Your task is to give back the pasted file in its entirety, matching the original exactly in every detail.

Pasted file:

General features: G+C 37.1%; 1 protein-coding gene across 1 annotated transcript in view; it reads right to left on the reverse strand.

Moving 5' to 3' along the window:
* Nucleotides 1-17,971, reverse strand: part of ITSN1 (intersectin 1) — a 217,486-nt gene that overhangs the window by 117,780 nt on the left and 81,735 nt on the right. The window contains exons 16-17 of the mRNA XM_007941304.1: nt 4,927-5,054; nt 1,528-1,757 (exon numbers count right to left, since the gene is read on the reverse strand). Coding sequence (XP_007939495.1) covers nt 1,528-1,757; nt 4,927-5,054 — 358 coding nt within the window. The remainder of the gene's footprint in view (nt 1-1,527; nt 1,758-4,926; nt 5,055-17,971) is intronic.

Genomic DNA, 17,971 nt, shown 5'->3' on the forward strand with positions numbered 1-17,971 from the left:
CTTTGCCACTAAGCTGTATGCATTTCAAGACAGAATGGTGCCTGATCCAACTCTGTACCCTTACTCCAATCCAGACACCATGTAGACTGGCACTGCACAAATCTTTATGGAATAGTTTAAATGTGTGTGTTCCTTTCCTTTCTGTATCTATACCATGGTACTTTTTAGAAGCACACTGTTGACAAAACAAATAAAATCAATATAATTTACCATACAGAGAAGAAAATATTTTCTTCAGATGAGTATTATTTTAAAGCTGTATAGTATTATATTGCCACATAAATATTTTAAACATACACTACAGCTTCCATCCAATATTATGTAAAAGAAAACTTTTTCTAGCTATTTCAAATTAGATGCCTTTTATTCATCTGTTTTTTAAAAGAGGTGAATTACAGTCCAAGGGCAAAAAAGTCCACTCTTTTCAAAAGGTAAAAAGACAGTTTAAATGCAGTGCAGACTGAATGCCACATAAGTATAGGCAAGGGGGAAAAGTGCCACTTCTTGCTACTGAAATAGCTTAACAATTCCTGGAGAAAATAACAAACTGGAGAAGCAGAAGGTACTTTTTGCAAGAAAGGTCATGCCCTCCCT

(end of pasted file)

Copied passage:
General features: G+C 37.1%; 1 protein-coding gene across 1 annotated transcript in view; it reads right to left on the reverse strand.

Moving 5' to 3' along the window:
* Nucleotides 1-17,971, reverse strand: part of ITSN1 (intersectin 1) — a 217,486-nt gene that overhangs the window by 117,780 nt on the left and 81,735 nt on the right. The window contains exons 16-17 of the mRNA XM_007941304.1: nt 4,927-5,054; nt 1,528-1,757 (exon numbers count right to left, since the gene is read on the reverse strand). Coding sequence (XP_007939495.1) covers nt 1,528-1,757; nt 4,927-5,054 — 358 coding nt within the window. The remainder of the gene's footprint in view (nt 1-1,527; nt 1,758-4,926; nt 5,055-17,971) is intronic.

Genomic DNA, 17,971 nt, shown 5'->3' on the forward strand with positions numbered 1-17,971 from the left:
CTTTGCCACTAAGCTGTATGCATTTCAAGACAGAATGGTGCCTGATCCAACTCTGTACCCTTACTCCAATCCAGACACCATGTAGACTGGCACTGCACAAATCTTTATGGAATAGTTTAAATGTGTGTGTTCCTTTCCTTTCTGTATCTATACCATGGTACTTTTTAGAAGCACACTGTTGACAAAACAAATAAAATCAATATAATTTACCATACAGAGAAGAAAATATTTTCTTCAGATGAGTATTATTTTAAAGCTGTATAGTATTATATTGCCACATAAATATTTTAAACATACACTACAGCTTCCATCCAATATTATGTAAAAGAAAACTTTTTCTAGCTATTTCAAATTAGATGCCTTTTATTCATCTGTTTTTTAAAAGAGGTGAATTACAGTCCAAGGGCAAAAAAGTCCACTCTTTTCAAAAGGTAAAAAGACAGTTTAAATGCAGTGCAGACTGAATGCCACATAAGTATAGGCAAGGGGGAAAAGTGCCACTTCTTGCTACTGAAATAGCTTAACAATTCCTGGAGAAAATAACAAACTGGAGAAGCAGAAGGTACTTTTTGCAAGAAAGGTCATGCCCTCCCT